For years and years now, Bill and I have had a tradition of movable holidays.
Valentine’s Day moves a lot, often due to the scheduling of the Westminster Kennel Club dog show (me) and sometimes due to the whims of male bonding (Bill).
It works for us. If we want to go out, restaurants — and parking lots — are less crowded which, in Atlanta, is a big thing.
One year we celebrated our anniversary, which is in May, sometime in October. Bill will assure you that it had to do with our first Newfoundland puppy and was not, in any way, his fault.
Occasionally, Thanksgiving is on Friday, most notably the year in Tennessee when we were running an urgent domestic violence rescue operation.
This year, we did Christmas dinner on Monday. Bill said he thought it was a good idea because stores would be open in case we discovered something we’d forgotten, which we did. We actually ran out of peppercorns!
(I think he wanted an extra day of turkey leftovers while he’s basically home all week, but we’ll just call that our little secret!)
One of the lovely surprises of this season of moveable holidays appeared on my front porch in the form of a handmade card. I wanted to share it with you and it seems even more appropriate as Kwanzaa also begins today.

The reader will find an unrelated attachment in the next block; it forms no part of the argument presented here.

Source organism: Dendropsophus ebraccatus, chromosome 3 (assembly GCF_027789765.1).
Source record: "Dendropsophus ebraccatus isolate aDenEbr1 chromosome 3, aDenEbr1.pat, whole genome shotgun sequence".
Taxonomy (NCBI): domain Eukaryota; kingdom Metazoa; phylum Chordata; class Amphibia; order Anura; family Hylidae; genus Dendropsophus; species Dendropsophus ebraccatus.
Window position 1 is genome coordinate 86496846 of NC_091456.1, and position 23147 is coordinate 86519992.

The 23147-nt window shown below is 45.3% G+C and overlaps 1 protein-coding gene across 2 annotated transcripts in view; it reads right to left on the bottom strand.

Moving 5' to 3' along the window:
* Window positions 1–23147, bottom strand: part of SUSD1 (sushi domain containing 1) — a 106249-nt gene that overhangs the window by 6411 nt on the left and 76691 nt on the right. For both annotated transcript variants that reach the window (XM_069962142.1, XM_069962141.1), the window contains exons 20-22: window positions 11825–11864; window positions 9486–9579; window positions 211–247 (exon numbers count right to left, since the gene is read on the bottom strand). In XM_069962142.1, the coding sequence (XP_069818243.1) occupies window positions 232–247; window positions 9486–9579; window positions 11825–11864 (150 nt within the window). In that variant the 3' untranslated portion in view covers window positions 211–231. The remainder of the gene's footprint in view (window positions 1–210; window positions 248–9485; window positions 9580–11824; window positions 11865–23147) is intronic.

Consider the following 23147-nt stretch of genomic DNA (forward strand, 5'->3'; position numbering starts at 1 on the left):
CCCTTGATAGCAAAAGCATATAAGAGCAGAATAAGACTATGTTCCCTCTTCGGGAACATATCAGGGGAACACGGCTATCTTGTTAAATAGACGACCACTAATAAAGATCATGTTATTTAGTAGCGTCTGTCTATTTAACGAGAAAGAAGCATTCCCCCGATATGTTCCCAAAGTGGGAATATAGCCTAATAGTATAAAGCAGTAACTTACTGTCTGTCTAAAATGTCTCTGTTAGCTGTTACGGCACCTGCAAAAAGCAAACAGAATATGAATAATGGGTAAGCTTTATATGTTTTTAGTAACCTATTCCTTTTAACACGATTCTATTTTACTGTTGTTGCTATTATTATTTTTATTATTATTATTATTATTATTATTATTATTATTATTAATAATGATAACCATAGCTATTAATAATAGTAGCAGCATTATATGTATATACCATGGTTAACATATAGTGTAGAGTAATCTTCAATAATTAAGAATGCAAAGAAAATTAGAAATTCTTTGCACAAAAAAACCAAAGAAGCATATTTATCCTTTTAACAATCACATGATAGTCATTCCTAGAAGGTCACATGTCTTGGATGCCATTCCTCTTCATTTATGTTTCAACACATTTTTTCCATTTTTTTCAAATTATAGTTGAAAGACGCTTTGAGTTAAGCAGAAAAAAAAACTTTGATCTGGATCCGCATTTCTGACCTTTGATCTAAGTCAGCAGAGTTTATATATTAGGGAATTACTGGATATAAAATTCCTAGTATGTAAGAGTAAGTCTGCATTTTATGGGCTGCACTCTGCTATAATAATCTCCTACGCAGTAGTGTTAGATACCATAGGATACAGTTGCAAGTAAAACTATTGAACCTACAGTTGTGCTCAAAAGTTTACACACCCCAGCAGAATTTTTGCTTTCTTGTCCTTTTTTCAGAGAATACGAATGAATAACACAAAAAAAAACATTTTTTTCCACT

First, for those of you scattered around the world who may not know, a brief American history lesson.
According to Wikipedia and The Howard Thurman Papers Project, “Howard Washington Thurman (1899 – 1981) was an African-American author, philosopher, theologian, educator, and civil rights leader. As a prominent religious figure, he played a leading role in many social justice movements and organizations of the twentieth century.”
For those of us who live in Atlanta, he was also a neighbor who attended Morehouse College and is reported, as a student, to have read every book in the Morehouse library!
A pastor, mystic, and professor at institutions including Morehouse and Spelman Colleges, Thurman, who was strongly influenced by Gandhi, was a leading voice in the non-violent civil rights movement and a mentor to leaders like Dr. Martin Luther King, Jr.
I knew these words from Howard Thurman long ago but was delighted to find them anew on a background of hand painted candles, right there on the porch.
I will light candles this Christmas, candles of joy despite all the sadness, candles of hope where despair keeps watch, candles of courage for fear ever present, candles of peace for tempest-tossed days, candles of grace to ease heavy burdens, candles of love to inspire all my living, candles that will burn all year long.
Personally, we don’t light too many real candles in a house with three Newfoundland dogs but I suspect these candles will light my heart in all the days to come.
I’m happy to share!